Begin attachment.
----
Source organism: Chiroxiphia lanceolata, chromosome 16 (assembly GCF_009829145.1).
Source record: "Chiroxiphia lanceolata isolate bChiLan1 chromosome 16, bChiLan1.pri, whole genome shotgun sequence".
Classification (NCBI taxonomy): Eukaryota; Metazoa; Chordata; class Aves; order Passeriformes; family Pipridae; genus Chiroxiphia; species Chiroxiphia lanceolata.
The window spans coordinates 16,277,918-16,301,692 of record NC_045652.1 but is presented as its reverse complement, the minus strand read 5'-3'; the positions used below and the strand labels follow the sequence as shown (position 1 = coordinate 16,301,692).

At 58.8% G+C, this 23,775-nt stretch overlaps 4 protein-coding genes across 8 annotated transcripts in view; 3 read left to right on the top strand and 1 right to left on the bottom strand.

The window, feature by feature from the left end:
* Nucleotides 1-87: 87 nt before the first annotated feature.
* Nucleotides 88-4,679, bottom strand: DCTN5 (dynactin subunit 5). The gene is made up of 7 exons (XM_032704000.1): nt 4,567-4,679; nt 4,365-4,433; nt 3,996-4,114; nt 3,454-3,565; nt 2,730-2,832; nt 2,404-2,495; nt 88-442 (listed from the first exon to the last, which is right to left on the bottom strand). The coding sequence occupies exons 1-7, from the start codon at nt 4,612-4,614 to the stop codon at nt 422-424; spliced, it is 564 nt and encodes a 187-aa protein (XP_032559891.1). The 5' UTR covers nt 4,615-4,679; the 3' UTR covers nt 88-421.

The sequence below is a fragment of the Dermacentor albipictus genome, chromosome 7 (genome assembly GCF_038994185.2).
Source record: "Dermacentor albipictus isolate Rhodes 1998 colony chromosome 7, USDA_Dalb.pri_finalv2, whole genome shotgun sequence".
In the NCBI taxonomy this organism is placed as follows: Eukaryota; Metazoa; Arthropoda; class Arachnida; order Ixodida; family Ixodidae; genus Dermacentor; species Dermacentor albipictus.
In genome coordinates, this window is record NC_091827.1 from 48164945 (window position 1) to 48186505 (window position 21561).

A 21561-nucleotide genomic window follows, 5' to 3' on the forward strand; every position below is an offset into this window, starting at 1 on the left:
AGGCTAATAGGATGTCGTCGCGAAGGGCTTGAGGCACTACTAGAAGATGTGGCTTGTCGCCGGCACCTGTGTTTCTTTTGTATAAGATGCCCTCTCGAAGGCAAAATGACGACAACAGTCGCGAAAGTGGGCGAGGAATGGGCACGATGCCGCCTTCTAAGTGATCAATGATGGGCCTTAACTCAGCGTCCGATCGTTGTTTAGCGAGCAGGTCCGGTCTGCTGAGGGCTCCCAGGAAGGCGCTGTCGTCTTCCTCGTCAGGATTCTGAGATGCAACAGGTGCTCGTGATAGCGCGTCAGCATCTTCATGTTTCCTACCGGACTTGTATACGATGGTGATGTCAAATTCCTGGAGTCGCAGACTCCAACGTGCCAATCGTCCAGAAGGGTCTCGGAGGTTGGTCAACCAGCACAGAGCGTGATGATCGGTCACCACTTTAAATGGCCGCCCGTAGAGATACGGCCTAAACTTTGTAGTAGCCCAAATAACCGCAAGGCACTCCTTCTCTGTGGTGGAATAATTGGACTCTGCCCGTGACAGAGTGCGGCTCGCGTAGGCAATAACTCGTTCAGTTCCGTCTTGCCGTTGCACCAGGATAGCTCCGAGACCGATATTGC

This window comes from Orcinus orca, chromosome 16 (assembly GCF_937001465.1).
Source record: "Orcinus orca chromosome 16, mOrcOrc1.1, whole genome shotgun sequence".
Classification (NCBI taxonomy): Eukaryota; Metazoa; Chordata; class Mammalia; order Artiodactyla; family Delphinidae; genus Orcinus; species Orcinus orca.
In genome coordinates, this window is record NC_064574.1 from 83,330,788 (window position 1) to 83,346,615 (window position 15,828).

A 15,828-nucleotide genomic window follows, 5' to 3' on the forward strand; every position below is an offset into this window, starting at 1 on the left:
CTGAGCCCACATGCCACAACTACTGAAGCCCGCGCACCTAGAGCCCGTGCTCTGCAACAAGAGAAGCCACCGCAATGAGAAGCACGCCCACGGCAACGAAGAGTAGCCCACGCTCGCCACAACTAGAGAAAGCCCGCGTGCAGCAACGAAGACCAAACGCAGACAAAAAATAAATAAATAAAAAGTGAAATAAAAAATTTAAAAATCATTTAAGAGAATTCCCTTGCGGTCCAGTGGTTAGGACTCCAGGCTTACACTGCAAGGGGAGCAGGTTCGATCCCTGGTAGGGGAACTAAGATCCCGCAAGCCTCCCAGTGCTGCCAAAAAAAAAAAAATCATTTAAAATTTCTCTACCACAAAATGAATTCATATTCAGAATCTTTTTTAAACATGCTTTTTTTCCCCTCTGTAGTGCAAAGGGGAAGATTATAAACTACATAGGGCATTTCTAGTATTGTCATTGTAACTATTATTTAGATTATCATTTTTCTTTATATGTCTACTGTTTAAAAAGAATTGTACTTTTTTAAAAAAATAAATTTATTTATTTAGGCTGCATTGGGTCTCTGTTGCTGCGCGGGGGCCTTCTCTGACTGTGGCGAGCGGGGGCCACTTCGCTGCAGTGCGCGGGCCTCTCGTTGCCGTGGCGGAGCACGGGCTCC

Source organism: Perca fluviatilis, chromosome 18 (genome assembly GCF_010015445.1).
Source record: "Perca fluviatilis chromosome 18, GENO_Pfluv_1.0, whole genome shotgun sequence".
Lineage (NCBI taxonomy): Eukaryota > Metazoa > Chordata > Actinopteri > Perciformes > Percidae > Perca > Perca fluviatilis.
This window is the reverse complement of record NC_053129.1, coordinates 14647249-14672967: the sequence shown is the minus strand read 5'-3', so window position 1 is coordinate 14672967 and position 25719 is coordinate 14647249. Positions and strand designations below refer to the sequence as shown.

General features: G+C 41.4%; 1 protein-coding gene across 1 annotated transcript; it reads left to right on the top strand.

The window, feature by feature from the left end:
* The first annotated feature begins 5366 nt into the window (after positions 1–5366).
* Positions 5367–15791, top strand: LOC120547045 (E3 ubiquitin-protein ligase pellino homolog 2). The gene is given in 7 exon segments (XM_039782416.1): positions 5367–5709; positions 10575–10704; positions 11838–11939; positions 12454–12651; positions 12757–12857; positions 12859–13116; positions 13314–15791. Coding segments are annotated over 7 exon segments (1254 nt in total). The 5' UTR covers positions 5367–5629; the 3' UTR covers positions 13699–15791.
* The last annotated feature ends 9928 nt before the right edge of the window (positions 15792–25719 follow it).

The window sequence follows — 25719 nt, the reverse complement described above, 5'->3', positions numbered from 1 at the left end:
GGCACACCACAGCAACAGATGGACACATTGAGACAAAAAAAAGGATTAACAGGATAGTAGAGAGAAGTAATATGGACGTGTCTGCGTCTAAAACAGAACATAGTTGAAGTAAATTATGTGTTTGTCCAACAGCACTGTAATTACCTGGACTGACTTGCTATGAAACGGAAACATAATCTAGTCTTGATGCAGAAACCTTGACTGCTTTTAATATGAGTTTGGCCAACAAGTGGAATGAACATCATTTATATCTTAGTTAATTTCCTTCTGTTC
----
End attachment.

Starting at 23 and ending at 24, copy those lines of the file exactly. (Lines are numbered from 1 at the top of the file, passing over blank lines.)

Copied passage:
Lineage (NCBI taxonomy): Eukaryota > Metazoa > Chordata > Actinopteri > Perciformes > Percidae > Perca > Perca fluviatilis.
This window is the reverse complement of record NC_053129.1, coordinates 14647249-14672967: the sequence shown is the minus strand read 5'-3', so window position 1 is coordinate 14672967 and position 25719 is coordinate 14647249. Positions and strand designations below refer to the sequence as shown.